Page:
This article is the second in a series on the concept of “artificial enlightenment” (AE). To learn more about AE and how it is distinct from artificial intelligence (AI), click here.
In my first article on artificial enlightenment, published in February 2020, I described how using the tools of artificial intelligence to analyze granular data in real-time could help provide people and organizations with personalized, in situ insights to inform and improve their daily lives and work. After sharing a few examples of how AE-like technology is being deployed around the world—including at Citi—I closed with a note about how AE could help individuals navigate the COVID-19 pandemic.
Since then, the need for such technology has only grown. As of this writing SARS-CoV-2 has infected over 24 million people worldwide, killing over 800,000 and causing widespread business shutdowns that have led to rampant job loss and a global economic collapse. Despite these shutdowns, in many regions the virus continues to spread rapidly.
One significant reason for the ongoing surge is the disconnect between public health goals and the individual actions on which they rest. Public health officials agree that the best way to slow the spread of COVID-19 is through sheltering in place, social distancing, and wearing masks—all collective initiatives that require individual people to make individual choices that benefit their communities but place additional burdens on them.
This poses questions of personal motivation, particularly in individualistic societies such as the U.S. By and large, people are more motivated by palpable, immediate threats than they are by abstract fears—and despite its massive global impact, COVID-19 remains for most people an intangible concept that does not necessarily pose any danger to them or their loved ones. In other words, people simply don’t know if, when, and where they might be in danger of contracting or transmitting the virus. Faced with an undetectable threat and lacking access to data and guidance pertinent to their specific situation, they have no way of judging their in situ risk levels—thus, it is no surprise that many choose not to follow public health protocols.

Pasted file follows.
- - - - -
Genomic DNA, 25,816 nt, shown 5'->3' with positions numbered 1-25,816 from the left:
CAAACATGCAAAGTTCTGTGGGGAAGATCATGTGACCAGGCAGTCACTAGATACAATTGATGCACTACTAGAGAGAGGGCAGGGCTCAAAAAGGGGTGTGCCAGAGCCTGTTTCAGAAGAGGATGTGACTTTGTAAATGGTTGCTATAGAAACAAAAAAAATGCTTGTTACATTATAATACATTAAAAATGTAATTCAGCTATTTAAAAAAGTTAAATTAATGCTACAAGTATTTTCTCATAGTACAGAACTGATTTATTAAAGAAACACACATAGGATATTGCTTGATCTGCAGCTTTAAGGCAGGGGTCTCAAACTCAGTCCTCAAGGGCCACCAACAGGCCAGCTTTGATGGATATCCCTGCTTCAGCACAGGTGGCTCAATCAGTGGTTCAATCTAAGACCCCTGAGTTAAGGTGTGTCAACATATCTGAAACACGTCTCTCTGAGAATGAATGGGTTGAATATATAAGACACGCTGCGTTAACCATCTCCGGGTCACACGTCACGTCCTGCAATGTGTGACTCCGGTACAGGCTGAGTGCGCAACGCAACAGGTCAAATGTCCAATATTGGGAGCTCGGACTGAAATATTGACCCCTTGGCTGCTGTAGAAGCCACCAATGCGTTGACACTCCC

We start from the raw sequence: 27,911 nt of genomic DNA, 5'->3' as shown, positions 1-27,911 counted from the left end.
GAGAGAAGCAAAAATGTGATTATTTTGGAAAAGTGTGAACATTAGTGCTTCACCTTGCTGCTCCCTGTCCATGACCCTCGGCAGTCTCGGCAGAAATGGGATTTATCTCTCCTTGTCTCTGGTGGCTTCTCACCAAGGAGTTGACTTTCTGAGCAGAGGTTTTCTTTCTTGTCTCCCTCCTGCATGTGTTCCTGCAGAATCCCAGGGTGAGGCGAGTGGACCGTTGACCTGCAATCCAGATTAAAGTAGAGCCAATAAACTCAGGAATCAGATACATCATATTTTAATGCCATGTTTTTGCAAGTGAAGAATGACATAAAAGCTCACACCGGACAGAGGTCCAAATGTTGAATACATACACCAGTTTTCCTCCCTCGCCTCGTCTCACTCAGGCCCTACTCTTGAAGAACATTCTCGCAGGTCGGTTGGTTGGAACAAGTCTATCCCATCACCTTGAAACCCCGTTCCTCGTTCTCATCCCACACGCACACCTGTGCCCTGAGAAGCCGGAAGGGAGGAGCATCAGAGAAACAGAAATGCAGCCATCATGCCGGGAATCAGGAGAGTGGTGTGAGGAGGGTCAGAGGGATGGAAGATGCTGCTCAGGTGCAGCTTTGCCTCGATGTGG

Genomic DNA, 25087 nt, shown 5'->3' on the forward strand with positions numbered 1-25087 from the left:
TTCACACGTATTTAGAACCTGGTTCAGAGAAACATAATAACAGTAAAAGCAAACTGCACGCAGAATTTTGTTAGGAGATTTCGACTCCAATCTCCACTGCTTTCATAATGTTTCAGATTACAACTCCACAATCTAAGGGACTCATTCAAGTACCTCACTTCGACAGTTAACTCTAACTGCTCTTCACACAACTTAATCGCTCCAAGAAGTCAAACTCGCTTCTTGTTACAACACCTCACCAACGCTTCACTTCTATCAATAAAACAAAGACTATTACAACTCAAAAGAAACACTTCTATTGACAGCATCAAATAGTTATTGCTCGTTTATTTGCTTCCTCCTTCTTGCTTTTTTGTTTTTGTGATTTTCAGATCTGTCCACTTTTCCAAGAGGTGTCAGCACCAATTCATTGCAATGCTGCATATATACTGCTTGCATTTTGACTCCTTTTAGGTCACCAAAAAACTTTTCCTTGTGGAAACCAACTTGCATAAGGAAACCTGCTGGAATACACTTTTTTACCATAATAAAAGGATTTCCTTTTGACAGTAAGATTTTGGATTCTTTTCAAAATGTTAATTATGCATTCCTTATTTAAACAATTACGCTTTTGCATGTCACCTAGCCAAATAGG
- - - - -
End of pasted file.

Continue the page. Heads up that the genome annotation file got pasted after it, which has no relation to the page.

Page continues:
This is where artificial enlightenment comes in. Though COVID-19 data is abundant and readily accessible, most of that data is aggregated at the county level or higher—a scale too large to be meaningful to an individual on the ground. And though governments and organizations worldwide are leveraging artificial intelligence to inform policy decisions and combat the disease, none have sought to apply these tools to the core question that motivates most people’s actions: what are my odds of contracting COVID-19 right here and now, and what can I do to improve those odds?
An artificial enlightenment approach has the potential to help people answer that question.
By analyzing Big Data on a hyper-local level, AE technology could provide insights and risk analysis personalized to the individual and their particular situation in that moment.
An AE-based smartphone app, for example, could leverage real-time data on local infection and transmission rates, mask usage, social distancing policies, population density, mobility/walkability, and more to create a place-specific risk score. Users who opt to input personal information such as age, household size, proximity to essential workers, and medical history would get a personally tuned risk score. Either way such a score could help people determine:
Though of course no person or piece of technology can guarantee a positive outcome every time, an AE-driven “COVID-19 navigation app” could drive home the risk of certain activities and/or areas and suggest plans, routes, and timelines that may be safer. By providing people with more agency, freedom, and flexibility in how they respond to the threat of COVID-19, such an app could help align personal safety with public health—leading to more effective, sustainable mitigation efforts based not on government orders but on grassroots investment.
It goes without saying that an AE-based app would be incredibly difficult to build, and like other COVID-19 tracking apps could present significant privacy and bias issues. Despite those legitimate concerns, the fact remains that we have the necessary data and technology to develop an app like this now—all we need is the right team with the right support to do it.
For more on artificial enlightenment, click here.